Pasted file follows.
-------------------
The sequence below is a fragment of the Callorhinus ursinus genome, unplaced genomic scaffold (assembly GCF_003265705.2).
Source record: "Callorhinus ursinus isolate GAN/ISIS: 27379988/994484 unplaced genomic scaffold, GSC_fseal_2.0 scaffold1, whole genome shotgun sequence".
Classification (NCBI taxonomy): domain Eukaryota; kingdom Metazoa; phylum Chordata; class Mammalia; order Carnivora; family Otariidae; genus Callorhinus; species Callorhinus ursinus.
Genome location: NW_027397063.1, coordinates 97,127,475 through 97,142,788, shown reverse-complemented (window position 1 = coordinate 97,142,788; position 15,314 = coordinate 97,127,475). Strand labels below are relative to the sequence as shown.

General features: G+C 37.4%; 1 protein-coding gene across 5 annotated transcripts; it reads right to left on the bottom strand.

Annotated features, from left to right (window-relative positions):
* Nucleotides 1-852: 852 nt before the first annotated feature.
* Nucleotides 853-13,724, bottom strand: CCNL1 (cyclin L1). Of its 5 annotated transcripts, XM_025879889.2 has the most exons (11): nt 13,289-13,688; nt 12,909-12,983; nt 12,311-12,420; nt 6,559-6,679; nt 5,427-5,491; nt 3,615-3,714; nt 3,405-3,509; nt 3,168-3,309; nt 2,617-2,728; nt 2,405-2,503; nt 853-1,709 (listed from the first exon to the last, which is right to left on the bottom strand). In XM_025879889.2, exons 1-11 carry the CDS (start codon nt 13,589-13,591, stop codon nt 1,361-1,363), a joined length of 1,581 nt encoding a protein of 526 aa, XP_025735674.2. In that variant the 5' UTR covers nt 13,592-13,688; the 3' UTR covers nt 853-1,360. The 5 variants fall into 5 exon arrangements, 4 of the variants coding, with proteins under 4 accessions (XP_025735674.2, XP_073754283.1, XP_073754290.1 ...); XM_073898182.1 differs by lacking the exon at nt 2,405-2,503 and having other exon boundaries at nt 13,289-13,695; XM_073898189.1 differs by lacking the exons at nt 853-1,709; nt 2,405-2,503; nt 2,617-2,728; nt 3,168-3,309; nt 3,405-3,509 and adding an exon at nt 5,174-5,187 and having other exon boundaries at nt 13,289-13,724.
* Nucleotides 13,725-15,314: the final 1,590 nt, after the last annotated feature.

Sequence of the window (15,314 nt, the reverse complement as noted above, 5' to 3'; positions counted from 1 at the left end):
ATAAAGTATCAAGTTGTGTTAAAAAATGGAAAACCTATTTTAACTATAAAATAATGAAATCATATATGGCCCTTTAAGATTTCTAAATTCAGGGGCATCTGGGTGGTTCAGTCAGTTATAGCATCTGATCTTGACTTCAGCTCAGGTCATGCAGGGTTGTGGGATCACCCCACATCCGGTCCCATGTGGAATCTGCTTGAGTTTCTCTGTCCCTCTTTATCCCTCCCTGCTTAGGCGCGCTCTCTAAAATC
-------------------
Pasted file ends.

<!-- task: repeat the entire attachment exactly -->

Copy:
The sequence below is a fragment of the Callorhinus ursinus genome, unplaced genomic scaffold (assembly GCF_003265705.2).
Source record: "Callorhinus ursinus isolate GAN/ISIS: 27379988/994484 unplaced genomic scaffold, GSC_fseal_2.0 scaffold1, whole genome shotgun sequence".
Classification (NCBI taxonomy): domain Eukaryota; kingdom Metazoa; phylum Chordata; class Mammalia; order Carnivora; family Otariidae; genus Callorhinus; species Callorhinus ursinus.
Genome location: NW_027397063.1, coordinates 97,127,475 through 97,142,788, shown reverse-complemented (window position 1 = coordinate 97,142,788; position 15,314 = coordinate 97,127,475). Strand labels below are relative to the sequence as shown.

General features: G+C 37.4%; 1 protein-coding gene across 5 annotated transcripts; it reads right to left on the bottom strand.

Annotated features, from left to right (window-relative positions):
* Nucleotides 1-852: 852 nt before the first annotated feature.
* Nucleotides 853-13,724, bottom strand: CCNL1 (cyclin L1). Of its 5 annotated transcripts, XM_025879889.2 has the most exons (11): nt 13,289-13,688; nt 12,909-12,983; nt 12,311-12,420; nt 6,559-6,679; nt 5,427-5,491; nt 3,615-3,714; nt 3,405-3,509; nt 3,168-3,309; nt 2,617-2,728; nt 2,405-2,503; nt 853-1,709 (listed from the first exon to the last, which is right to left on the bottom strand). In XM_025879889.2, exons 1-11 carry the CDS (start codon nt 13,589-13,591, stop codon nt 1,361-1,363), a joined length of 1,581 nt encoding a protein of 526 aa, XP_025735674.2. In that variant the 5' UTR covers nt 13,592-13,688; the 3' UTR covers nt 853-1,360. The 5 variants fall into 5 exon arrangements, 4 of the variants coding, with proteins under 4 accessions (XP_025735674.2, XP_073754283.1, XP_073754290.1 ...); XM_073898182.1 differs by lacking the exon at nt 2,405-2,503 and having other exon boundaries at nt 13,289-13,695; XM_073898189.1 differs by lacking the exons at nt 853-1,709; nt 2,405-2,503; nt 2,617-2,728; nt 3,168-3,309; nt 3,405-3,509 and adding an exon at nt 5,174-5,187 and having other exon boundaries at nt 13,289-13,724.
* Nucleotides 13,725-15,314: the final 1,590 nt, after the last annotated feature.

Sequence of the window (15,314 nt, the reverse complement as noted above, 5' to 3'; positions counted from 1 at the left end):
ATAAAGTATCAAGTTGTGTTAAAAAATGGAAAACCTATTTTAACTATAAAATAATGAAATCATATATGGCCCTTTAAGATTTCTAAATTCAGGGGCATCTGGGTGGTTCAGTCAGTTATAGCATCTGATCTTGACTTCAGCTCAGGTCATGCAGGGTTGTGGGATCACCCCACATCCGGTCCCATGTGGAATCTGCTTGAGTTTCTCTGTCCCTCTTTATCCCTCCCTGCTTAGGCGCGCTCTCTAAAATC